Inspiration was an evolution over time for both Thomas Roberts and Robert Rose, from sport/recreational diving youths to either a commercial marine archeologist/pearl farmer/business entrepreneur (T Roberts) or a qualified marine biologist/commercial aquaculturist (R Rose, PhD). Independently, Tom through observations and working underwater on pearl farms and Bob’s research/aquaculture on the reproductive ecology/life cycles of pearl oysters and sea cucumbers discovered both species share the same marine habitat and thrive together in open-sea, polyculture systems.

Fourteen years ago both gentlemen met in northern Palawan Province, Philippines to establish a pearl farm. While conducting a survey, they realized that Busuanga Island and surrounding archipelago were teeming with sea cucumber species of which most were commercially lucrative and easy to propagate using pearl oyster-abalone hatchery/nursery techniques. Most importantly, the grow-out techniques developed in Indonesia and Australia by Bob and by two colleagues on the management team (Jeff Abel and Beni Giraspy), were ideally suited for the area.

Both proponents were aware through colleagues from the seafood industry and scientific literature that an ever-increasing global demand for sea cucumber was due to a rapidly growing human population in combination with a plethora of collapsing regional fisheries. Readily available buyers in close proximity to major markets across the South China Sea, made the practicality of entering market with aquacultured produce cost-effective; hence, Roberts and Rose partnership commenced.

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SOCAP12 Reconnects Impact Investing Leaders and Highlights New Social Entrepreneurs in SF

Last week our very own Jeff Tuller and Eleanor Horowitz traveled to the West Coast and joined over 1600 attendees for SOCAP12 at San Francisco’s Fort Mason. This was the fifth annual weeklong conference hosted by Social Capital Markets (and Jeff’s fifth time in attendance) and this year’s theme was Making Meaning Matter.

For those who have yet to experience it, SOCAP is a conference dedicated to increasing the flow of capital to social good and convenes social entrepreneurs, impact investors, intermediaries, students, government officials and more.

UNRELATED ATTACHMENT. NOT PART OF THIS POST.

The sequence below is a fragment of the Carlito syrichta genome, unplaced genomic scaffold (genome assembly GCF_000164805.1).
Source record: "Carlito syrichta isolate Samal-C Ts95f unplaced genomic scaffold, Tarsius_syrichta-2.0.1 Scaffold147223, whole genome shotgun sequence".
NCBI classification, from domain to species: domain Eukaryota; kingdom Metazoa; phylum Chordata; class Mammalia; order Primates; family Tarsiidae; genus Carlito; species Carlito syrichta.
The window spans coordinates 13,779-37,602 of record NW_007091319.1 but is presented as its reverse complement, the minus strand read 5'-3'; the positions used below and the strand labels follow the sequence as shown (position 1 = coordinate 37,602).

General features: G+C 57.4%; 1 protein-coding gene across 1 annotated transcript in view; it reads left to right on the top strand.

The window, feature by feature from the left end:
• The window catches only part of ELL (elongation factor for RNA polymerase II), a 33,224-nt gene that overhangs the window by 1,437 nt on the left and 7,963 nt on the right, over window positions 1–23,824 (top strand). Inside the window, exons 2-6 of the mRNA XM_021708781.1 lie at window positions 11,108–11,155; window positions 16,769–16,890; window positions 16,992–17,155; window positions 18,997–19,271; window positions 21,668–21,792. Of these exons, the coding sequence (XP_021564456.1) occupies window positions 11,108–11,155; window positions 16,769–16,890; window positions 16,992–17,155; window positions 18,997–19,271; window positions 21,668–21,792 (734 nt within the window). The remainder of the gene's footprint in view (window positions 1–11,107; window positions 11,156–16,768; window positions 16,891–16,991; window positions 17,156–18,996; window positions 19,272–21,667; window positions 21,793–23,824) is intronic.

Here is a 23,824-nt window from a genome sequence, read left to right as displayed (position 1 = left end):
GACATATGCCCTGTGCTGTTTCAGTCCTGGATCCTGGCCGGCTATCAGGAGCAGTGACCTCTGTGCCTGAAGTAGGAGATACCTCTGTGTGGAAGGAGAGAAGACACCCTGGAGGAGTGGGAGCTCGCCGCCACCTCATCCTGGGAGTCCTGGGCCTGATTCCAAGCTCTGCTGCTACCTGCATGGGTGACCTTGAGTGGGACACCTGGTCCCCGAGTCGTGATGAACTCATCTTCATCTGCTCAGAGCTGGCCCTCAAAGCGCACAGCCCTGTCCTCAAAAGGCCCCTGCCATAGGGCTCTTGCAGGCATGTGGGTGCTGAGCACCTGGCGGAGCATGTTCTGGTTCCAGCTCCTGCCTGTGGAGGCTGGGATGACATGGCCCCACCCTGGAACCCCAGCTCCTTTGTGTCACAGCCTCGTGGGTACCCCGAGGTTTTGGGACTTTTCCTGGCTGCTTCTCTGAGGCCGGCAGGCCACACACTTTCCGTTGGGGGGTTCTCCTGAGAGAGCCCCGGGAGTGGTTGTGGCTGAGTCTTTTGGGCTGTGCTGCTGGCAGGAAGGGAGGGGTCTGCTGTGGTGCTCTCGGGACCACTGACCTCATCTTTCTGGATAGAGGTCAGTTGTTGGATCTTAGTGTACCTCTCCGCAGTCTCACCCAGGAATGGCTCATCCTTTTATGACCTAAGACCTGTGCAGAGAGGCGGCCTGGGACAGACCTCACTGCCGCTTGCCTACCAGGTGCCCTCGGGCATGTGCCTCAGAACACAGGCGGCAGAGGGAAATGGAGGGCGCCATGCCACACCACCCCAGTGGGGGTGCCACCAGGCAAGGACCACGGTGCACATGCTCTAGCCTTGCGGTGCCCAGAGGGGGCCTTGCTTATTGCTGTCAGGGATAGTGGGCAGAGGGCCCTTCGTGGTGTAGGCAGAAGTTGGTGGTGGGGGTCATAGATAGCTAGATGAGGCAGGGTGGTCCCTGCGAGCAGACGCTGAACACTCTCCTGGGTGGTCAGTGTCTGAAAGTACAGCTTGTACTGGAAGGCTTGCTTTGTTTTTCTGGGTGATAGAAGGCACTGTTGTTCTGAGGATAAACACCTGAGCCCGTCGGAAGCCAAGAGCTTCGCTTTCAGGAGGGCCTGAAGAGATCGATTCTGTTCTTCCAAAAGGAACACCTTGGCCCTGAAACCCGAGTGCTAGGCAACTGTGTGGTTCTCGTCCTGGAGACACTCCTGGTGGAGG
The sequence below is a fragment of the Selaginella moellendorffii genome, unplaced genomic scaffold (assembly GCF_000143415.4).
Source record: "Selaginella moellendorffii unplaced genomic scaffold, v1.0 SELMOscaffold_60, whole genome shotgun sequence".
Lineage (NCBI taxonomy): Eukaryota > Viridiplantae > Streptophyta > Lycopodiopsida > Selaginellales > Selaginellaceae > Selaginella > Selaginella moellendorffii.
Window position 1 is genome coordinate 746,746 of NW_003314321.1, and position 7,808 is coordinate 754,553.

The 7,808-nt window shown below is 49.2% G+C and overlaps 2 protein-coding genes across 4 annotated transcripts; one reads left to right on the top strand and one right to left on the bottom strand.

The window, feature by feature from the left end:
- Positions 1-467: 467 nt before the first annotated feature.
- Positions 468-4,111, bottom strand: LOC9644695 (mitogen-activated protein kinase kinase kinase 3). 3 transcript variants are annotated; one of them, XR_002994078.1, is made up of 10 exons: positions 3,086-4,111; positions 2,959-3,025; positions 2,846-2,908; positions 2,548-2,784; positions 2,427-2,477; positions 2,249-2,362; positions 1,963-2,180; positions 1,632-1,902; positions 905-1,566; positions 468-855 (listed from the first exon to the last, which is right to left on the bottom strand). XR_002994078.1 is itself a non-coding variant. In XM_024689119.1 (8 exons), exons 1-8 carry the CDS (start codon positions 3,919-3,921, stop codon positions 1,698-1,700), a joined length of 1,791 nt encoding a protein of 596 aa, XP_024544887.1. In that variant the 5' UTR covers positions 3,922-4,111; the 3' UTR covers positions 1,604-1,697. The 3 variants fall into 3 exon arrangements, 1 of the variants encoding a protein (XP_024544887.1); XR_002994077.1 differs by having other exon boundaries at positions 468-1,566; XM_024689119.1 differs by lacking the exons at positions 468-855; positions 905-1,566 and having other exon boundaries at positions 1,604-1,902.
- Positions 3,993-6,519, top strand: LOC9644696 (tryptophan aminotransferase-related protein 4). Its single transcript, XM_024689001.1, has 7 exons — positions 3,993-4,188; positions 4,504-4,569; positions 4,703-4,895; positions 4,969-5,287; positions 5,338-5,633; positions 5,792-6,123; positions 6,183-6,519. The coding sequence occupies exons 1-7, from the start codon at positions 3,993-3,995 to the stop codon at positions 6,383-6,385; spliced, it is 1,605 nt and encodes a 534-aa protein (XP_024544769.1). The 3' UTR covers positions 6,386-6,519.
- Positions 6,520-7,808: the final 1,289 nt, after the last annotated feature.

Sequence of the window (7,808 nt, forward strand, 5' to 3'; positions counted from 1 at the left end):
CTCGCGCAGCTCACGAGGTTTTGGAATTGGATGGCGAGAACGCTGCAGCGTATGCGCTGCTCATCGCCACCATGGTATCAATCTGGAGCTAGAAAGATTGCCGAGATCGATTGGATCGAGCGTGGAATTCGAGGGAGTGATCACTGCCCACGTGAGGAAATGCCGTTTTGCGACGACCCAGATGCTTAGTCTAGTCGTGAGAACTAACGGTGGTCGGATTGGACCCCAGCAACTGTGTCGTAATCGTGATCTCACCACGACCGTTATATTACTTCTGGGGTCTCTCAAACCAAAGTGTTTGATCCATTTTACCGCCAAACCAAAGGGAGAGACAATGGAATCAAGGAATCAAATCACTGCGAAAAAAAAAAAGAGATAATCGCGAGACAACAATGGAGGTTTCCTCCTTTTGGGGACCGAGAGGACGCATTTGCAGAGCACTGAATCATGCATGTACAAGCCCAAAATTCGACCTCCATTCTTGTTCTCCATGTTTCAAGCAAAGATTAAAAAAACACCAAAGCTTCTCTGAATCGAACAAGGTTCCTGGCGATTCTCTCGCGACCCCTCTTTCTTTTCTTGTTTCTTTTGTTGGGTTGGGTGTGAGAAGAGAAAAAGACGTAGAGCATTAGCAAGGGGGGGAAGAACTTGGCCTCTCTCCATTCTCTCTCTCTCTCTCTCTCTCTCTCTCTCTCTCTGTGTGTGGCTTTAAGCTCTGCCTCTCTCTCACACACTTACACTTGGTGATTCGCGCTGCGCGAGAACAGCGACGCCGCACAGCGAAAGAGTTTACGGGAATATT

“We are here because we are about investing in a new way that supports businesses doing business in a new way; a way that creates positive good, measurable good, and impact, while it makes a profit,” wrote convener Kevin Jones.

At SOCAP, we caught up with friends and business partners and were energized to meet so many entrepreneurs new to SOCAP12 like Julia Sevilla, the founder of Kape Maria, a coffee company supporting local farmers and communities in the Philippines, Debbie Sterling, the founder of GoldieBlox, a toy company that sets out to inspire girls to become engineers, and Tonee Ndungu from Kenya who founded Kytabu, a textbook subscription app for tablets providing access to low-cost schoolbooks for low and middle income families.

A few of our favorite highlights:

Majora Carter speaking at Wednesday’s opening plenary at SOCAP12

  • Mission Markets was an active part of the conversation on Jed Emerson’s panel on impact investing platforms. What really defines a platform anyways?
  • Jeff Raikes, CEO of the Bill & Melinda Gates Foundation, announced the launch of the Markets for Good initiative in partnership with LiquidNet, which will be tasked with improving data collection for impact investing. It is great to see some heavy hitters reinvigorating the conversation around impact measurement.
  • Majora Carter of Sustainable South Bronx spoke at Wednesday’s morning plenary about the importance of building and investing in sustainable local communities
  • Jenny Kassan of Cutting Edge Capital and Amy Pearl of Change XChange led a panel on Direct Public Offerings, something Mission Markets will be partnering with Jenny and Amy to offer. At last year’s SOCAP, the JOBS act and crowdfunding were all the buzz, but sometimes people forget that DPOs also enable the democratization of impact investing
  • Impact Assets launched the IA50, a resource of 50 investment opportunities that value both financial and environmental returns and includes Iroquois Valley Farms and Brazil’s first impact investing fund Vox Capital
  • And of course we loved the view…